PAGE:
The rehabilitation plan will specify an employment or independent living goal, identify intermediate goals, outline services and resources needed to achieve these goals. You and the VRC will work together to implement the plan and achieve successful rehabilitation.
If the VRC determines that you aren't entitled to services, they'll help you locate other resources to address any rehabilitation and employment needs identified during the evaluation. Referral to other resources may include state vocational rehabilitation programs, Department of Labor employment programs for disabled veterans, state, federal or local agencies providing services for employment or small business development, internet-based resources for rehabilitation and employment, and information about applying for financial aid.
Additional VR&E Benefits and Definitions.
Subsistence Allowance - In addition to receiving a monthly payment while attending training through VR&E, you may also qualify for a monthly subsistence allowance. This is paid each month during training and is based on the rate of attendance (full-time or part-time), the number of dependents, and the type of training. For example a full-time attendee with two dependents could receive up to $942.44 a month. Click here to view the current VR&E Subsistence Allowance Rates.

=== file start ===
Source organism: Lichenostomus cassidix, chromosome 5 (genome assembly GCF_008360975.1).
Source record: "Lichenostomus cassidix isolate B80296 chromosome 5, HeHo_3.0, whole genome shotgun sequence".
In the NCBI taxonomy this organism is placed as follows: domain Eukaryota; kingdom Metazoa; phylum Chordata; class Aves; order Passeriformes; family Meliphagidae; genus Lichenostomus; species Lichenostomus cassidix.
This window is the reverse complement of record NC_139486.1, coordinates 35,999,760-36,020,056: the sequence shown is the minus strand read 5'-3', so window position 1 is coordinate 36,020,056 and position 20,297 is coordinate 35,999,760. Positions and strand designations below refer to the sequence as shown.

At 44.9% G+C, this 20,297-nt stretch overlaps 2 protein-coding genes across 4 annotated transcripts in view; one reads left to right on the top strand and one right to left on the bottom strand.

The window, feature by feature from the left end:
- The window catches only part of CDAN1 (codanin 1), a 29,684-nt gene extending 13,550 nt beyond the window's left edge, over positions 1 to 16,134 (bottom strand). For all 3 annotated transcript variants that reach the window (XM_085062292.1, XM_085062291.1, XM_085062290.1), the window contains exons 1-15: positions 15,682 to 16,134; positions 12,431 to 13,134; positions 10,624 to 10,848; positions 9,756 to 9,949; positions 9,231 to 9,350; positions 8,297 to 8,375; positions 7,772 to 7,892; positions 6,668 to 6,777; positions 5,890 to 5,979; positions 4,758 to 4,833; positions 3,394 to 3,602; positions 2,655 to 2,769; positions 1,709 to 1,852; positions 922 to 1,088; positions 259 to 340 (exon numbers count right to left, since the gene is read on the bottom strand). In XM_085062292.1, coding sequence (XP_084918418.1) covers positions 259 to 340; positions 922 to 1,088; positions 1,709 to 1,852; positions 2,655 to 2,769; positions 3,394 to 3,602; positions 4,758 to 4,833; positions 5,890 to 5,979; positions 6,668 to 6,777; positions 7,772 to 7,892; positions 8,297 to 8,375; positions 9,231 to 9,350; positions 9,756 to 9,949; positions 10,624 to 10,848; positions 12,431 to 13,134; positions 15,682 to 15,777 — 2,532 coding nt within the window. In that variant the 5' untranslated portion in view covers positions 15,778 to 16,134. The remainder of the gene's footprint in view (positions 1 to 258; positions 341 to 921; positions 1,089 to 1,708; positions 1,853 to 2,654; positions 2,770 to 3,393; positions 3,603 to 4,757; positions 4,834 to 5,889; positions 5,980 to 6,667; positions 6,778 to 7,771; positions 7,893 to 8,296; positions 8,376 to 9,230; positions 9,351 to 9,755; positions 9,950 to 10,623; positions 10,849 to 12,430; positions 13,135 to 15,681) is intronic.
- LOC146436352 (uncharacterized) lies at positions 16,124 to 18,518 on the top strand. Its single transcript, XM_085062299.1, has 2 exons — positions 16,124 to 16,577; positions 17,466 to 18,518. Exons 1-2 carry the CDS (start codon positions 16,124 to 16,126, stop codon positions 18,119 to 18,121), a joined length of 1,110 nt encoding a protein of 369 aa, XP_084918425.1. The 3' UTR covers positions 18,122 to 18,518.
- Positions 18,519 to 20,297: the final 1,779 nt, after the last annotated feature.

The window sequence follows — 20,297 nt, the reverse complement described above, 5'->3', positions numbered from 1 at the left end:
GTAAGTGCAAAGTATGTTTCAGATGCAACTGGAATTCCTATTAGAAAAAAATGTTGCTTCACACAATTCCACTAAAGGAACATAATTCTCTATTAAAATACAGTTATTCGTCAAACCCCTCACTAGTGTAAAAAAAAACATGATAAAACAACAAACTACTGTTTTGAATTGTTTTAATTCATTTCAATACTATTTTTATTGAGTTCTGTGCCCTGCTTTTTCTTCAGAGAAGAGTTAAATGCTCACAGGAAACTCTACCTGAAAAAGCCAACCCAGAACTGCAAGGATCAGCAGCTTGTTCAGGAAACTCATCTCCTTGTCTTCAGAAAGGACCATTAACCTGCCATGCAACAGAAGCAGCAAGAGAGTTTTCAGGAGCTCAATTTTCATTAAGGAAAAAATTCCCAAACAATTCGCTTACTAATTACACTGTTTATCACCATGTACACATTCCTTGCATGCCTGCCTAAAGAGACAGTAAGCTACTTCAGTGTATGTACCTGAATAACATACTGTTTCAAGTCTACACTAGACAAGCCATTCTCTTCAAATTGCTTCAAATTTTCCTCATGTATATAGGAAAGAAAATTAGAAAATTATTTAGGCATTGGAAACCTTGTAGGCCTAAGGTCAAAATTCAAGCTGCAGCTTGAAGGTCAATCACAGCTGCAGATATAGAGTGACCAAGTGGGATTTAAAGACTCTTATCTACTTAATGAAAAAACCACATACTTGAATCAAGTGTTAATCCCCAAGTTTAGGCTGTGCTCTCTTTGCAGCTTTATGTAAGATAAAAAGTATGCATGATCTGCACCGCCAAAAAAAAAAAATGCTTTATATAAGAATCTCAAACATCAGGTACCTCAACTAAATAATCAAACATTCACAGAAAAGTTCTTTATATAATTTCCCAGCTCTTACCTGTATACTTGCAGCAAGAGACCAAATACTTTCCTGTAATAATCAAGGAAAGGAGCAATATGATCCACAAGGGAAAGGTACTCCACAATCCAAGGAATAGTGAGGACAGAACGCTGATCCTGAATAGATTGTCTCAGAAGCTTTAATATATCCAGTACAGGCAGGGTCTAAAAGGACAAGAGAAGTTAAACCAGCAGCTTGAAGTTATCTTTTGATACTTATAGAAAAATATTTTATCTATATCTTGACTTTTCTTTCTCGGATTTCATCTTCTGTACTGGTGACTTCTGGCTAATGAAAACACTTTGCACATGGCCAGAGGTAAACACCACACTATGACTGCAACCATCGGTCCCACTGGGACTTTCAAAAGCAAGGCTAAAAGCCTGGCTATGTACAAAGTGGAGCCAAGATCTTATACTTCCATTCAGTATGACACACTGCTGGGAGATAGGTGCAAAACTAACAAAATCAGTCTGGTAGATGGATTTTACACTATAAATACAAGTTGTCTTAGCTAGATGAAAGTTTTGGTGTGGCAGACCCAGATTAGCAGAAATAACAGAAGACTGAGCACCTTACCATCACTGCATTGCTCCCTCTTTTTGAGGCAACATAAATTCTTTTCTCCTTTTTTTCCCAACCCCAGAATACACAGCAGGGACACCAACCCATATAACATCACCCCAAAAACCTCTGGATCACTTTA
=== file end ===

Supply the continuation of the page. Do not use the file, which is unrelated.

If you're eligible for both Veteran Readiness and Employment benefits and Post-9/11 GI Bill benefits you can choose the Post-9/11 GI Bill’s monthly housing allowance instead of the VR&E subsistence allowance.
Employment Handicap - An employment handicap is defined as an impairment of the veteran's ability to prepare for, get or keep employment consistent with their abilities, aptitudes, and interests. The impairment must result in large part from a service-connected disability.
Serious Employment Handicap (SEH) - A serious employment handicap is defined as a significant impairment of a veteran's ability to prepare for, get or keep employment consistent with their abilities, aptitudes and interests. The SEH must result in the most part from a service-connected disability.
Note: For veterans rated at 10% disability and those whose 12-year period of basic eligibility has passed, they must have an SEH to be eligible for benefits.
Suitable Employment - Work that is within a veteran's physical and emotional capabilities and is consistent with their abilities, aptitudes, and interests.
Non-Paid Work Experience (NPWE) program - NPWE provides eligible veterans the opportunity to obtain training and practical job experience at the same time. This program is ideal for veterans who have a clearly established career goal, and who learn easily in a hands-on environment. This program is also well suited to veterans who are having difficulties obtaining employment due to lack of work experience. NPWE programs may be established in federal, state, or local (e.g. city, town, school district) government agencies only. The employer may hire you at any point during the NPWE.
Learn more about the VA's Non-Paid Work Experience (NPWE) program.